At least two adults died when a bus carrying high school students from Long Island, New York, crashed while heading to band camp in Pennsylvania, state police said.
Dozens were hurt in Thursday's rollover accident in Orange County, which is about 60 miles north of New York City, officials said.
As of midday Friday, 18 people -- 16 children and two adults -- remain hospitalized, according to Nassau County Executive Bruce Blakeman.
Five students remain in critical condition, state police said on Friday.
The bus, carrying students from Farmingdale High School, rolled over and slid off Interstate 84, down into a 50-foot ravine around 1:12 p.m. on Thursday, New York Gov. Kathy Hochul said.
Multiple occupants were ejected from the motor coach, National Transportation Safety Board investigator John Humm told reporters on Friday.
The motor coach, operated by Regency Transportation, "departed the travel lane, penetrated a roadside cable barrier and came to a rest on its left side in the median," Humm said.
The two adult passengers, identified as Beatrice Ferrari, 77, from Farmingdale, New York and Gina Pellettiere, 43, of Massapequa, were killed, state police officials said.
"There's a lot of families that need some love tonight. And we extend that from 20 million New Yorkers," the governor said.
Pellettiere was listed as the school's Director of Bands on its website. She was the chairperson of the Nassau All-County Division 5 Symphonic Band for many years, as well as guest conductor for both Nassau and Suffolk All-County Festivals, according to the school's website.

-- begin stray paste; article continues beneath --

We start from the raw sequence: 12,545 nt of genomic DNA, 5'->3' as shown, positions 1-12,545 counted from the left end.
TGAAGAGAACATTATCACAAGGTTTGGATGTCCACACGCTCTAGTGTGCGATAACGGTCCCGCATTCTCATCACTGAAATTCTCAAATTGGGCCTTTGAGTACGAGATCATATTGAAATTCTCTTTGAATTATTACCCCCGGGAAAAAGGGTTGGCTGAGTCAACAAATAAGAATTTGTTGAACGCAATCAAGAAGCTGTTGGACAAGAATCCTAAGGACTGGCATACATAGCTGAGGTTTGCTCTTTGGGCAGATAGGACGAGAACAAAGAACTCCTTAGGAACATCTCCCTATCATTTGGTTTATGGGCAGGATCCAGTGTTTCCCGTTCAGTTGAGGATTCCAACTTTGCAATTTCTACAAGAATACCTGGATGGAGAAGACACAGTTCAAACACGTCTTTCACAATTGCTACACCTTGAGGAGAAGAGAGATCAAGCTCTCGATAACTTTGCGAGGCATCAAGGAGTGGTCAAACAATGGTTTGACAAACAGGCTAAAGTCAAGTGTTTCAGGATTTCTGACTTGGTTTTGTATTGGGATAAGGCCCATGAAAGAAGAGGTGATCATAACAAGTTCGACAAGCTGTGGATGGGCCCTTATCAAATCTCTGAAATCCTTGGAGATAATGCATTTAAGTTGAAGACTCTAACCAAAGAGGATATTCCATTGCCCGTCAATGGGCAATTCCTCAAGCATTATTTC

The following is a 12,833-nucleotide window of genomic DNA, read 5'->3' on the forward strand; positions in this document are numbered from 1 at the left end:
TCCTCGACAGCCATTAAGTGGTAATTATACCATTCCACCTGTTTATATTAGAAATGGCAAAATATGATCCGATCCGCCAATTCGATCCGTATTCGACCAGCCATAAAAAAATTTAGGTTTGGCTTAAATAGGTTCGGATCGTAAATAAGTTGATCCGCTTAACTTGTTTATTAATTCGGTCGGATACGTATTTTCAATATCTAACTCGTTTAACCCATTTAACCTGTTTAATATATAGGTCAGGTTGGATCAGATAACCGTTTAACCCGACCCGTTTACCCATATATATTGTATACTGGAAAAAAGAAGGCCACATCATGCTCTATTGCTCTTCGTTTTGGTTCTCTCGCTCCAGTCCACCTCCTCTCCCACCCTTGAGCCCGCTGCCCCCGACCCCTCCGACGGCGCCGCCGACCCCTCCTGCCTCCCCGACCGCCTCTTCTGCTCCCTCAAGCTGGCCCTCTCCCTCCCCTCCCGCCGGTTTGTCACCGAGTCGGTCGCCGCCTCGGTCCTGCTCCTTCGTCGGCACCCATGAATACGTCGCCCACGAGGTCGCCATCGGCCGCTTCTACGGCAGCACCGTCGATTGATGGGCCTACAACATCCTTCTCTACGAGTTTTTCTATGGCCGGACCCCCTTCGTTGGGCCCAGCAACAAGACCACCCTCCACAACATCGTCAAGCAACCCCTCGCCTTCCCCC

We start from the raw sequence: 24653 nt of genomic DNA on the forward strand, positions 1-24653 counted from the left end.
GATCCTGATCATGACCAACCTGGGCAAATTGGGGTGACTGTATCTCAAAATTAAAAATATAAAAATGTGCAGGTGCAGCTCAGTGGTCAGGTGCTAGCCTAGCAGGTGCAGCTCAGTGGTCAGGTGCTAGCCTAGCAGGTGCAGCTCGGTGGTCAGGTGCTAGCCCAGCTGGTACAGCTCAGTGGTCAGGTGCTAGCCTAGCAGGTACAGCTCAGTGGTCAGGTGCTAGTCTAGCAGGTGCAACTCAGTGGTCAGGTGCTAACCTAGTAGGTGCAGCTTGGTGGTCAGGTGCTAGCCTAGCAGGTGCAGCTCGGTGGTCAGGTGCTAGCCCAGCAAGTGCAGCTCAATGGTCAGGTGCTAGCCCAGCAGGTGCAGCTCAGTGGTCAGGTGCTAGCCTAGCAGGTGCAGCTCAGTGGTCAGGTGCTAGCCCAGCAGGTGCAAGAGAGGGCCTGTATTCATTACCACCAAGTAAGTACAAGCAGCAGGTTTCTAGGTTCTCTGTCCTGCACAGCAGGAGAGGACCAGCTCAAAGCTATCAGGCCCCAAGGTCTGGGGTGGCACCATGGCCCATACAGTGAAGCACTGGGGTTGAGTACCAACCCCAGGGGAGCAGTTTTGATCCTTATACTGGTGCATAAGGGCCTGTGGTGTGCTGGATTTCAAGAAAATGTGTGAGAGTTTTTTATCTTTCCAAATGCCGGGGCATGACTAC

She leaves behind a 2-year-old son, a family friend told reporters on Friday.
A faulty front tire was a factor in the crash, the governor and investigators said. The investigation is ongoing.
The National Transportation Safety Board is investigating the crash. Investigators will look at seatbelt usage, the mechanics of the bus and its "general crashworthiness," among other factors, Humm said.
A total of 40 students and four adults were aboard the bus, according to the state police.
"It really was a difficult scene to process," New York State Police's Greg Spak, who has been a state trooper for more than 20 years, told reporters Friday. "I've never seen anything like that before."
Spak said some of the children were "extremely hurt" and he felt an urgent sense to get them to help "right away."
Hochul said that it took 45 minutes for first responders to get all of the victims out of the ravine.
"These high school students, many of them freshmen, were surrounded by this chaos, but they endured. They were strong," she said.
Farmingdale School District officials were at the scene, the district said.
Five other buses from the school that were traveling to the camp returned to Farmingdale, but made a stop on the way to give students the chance to meet with grief counselors, the district said.
Donna Baltch, a Farmingdale resident, told WABC that her niece was on one of the buses that returned. Baltch, who is also the parent of a Farmingdale High School 10th grader, said she and other parents spent the afternoon trying to figure out what happened and support each other.
"These poor kids, these kids are going to be traumatized for the rest of their lives," Baltch told WABC. "All the families, we always, always come together for each other. I don't care if it's 3 o'clock in the morning, I will be there for these kids."
Farmingdale High School is open today, which Blakeman called a "very good and wise choice because they have so many good resources there for the children and the families."
"It was a way to bring the high school community together," he said at a press briefing Friday.
Additional counseling will be provided at the Howitt Middle School over the weekend and Farmingdale High School next week.
The Farmingdale-Freeport high school football game scheduled for Friday night is postponed with no makeup date announced.